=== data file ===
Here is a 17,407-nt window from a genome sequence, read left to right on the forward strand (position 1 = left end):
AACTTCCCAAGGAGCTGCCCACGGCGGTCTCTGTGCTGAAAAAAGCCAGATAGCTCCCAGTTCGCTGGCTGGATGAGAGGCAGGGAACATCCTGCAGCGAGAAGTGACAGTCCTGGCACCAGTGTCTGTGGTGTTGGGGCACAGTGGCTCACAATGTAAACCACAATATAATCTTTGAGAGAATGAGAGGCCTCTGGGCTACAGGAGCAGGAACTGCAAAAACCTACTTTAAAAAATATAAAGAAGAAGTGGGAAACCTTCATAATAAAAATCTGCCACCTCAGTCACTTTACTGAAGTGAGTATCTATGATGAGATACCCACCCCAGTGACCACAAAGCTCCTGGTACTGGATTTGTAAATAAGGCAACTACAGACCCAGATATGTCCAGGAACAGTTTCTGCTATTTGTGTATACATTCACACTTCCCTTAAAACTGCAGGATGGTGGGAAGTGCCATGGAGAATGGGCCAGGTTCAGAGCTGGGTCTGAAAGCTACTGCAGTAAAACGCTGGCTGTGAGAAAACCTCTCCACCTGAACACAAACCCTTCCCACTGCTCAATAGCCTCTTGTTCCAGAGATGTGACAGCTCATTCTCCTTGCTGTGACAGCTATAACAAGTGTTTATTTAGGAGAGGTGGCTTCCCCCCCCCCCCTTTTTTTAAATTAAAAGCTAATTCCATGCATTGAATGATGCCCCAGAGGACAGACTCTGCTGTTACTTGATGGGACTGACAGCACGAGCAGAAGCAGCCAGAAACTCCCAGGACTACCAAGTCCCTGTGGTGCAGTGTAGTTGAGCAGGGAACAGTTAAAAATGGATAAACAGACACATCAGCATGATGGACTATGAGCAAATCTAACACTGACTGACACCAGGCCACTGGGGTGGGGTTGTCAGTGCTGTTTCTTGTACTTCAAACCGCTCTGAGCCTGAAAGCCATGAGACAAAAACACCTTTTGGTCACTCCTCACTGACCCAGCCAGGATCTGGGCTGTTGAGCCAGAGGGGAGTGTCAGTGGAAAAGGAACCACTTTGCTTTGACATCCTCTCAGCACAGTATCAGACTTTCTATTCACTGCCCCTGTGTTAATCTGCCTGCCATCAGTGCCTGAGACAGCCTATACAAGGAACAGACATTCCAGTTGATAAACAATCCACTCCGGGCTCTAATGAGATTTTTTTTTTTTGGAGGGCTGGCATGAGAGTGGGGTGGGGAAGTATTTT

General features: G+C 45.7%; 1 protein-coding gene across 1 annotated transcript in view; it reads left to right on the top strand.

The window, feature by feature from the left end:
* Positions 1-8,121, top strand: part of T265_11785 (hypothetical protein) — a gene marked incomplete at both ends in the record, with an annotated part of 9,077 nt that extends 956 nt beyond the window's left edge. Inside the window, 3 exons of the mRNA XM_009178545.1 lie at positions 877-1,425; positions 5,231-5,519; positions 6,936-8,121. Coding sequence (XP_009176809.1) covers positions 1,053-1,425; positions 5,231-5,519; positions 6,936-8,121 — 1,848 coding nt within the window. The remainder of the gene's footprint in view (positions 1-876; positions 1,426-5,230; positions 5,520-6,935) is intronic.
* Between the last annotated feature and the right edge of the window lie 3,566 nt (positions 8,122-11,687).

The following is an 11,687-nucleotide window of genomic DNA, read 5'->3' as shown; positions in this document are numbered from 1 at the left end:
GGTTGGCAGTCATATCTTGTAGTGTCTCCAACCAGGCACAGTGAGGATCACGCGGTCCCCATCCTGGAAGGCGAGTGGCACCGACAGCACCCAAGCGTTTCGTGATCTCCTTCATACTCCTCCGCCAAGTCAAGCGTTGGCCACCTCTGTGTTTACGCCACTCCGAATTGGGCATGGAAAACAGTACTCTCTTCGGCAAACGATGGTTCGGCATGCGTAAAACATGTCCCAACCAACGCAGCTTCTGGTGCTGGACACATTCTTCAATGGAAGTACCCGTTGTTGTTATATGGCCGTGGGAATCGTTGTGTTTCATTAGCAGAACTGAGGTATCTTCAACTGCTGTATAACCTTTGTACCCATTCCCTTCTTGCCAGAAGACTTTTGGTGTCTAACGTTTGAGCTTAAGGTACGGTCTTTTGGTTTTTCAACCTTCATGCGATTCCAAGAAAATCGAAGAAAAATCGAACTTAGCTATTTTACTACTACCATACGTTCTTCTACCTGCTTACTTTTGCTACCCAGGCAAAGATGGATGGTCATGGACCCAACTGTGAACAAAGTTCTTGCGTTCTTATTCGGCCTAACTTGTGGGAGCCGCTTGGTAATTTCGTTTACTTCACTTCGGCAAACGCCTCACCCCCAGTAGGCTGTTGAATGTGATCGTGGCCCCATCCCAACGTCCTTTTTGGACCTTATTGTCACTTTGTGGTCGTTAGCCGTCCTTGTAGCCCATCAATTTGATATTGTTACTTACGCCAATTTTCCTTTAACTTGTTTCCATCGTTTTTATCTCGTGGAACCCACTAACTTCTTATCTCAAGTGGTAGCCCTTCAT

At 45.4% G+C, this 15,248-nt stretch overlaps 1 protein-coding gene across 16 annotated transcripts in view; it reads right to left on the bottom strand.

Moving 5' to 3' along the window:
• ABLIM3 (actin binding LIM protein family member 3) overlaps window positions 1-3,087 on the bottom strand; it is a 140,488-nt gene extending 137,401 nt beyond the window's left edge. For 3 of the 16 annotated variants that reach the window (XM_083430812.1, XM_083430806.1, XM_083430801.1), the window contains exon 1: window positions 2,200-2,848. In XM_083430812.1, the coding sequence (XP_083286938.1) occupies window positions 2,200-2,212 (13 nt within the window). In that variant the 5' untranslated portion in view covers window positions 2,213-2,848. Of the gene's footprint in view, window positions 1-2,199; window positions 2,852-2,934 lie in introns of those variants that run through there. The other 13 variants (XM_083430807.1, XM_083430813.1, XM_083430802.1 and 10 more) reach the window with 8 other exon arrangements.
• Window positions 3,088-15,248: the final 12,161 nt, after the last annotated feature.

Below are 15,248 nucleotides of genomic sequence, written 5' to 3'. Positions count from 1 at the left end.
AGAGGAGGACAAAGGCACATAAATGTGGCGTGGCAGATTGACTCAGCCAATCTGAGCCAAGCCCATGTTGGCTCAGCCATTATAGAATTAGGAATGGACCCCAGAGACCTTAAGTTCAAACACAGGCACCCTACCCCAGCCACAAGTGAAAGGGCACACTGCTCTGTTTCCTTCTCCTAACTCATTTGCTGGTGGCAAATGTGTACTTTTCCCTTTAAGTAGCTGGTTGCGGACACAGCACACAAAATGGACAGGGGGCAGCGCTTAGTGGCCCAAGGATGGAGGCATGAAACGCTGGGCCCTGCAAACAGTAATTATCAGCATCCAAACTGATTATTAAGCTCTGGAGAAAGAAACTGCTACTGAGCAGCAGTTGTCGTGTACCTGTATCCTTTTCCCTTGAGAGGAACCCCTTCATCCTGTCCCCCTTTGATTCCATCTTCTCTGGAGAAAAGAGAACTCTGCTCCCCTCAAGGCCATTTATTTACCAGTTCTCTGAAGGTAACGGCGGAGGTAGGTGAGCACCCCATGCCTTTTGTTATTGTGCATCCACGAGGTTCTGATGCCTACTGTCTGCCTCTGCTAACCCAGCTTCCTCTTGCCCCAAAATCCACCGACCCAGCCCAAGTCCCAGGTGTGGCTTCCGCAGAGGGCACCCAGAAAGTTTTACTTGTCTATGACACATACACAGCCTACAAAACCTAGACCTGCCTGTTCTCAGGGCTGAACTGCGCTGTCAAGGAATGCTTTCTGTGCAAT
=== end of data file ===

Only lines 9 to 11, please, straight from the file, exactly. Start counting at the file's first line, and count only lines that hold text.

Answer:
At 45.4% G+C, this 15,248-nt stretch overlaps 1 protein-coding gene across 16 annotated transcripts in view; it reads right to left on the bottom strand.

Moving 5' to 3' along the window:
• ABLIM3 (actin binding LIM protein family member 3) overlaps window positions 1-3,087 on the bottom strand; it is a 140,488-nt gene extending 137,401 nt beyond the window's left edge. For 3 of the 16 annotated variants that reach the window (XM_083430812.1, XM_083430806.1, XM_083430801.1), the window contains exon 1: window positions 2,200-2,848. In XM_083430812.1, the coding sequence (XP_083286938.1) occupies window positions 2,200-2,212 (13 nt within the window). In that variant the 5' untranslated portion in view covers window positions 2,213-2,848. Of the gene's footprint in view, window positions 1-2,199; window positions 2,852-2,934 lie in introns of those variants that run through there. The other 13 variants (XM_083430807.1, XM_083430813.1, XM_083430802.1 and 10 more) reach the window with 8 other exon arrangements.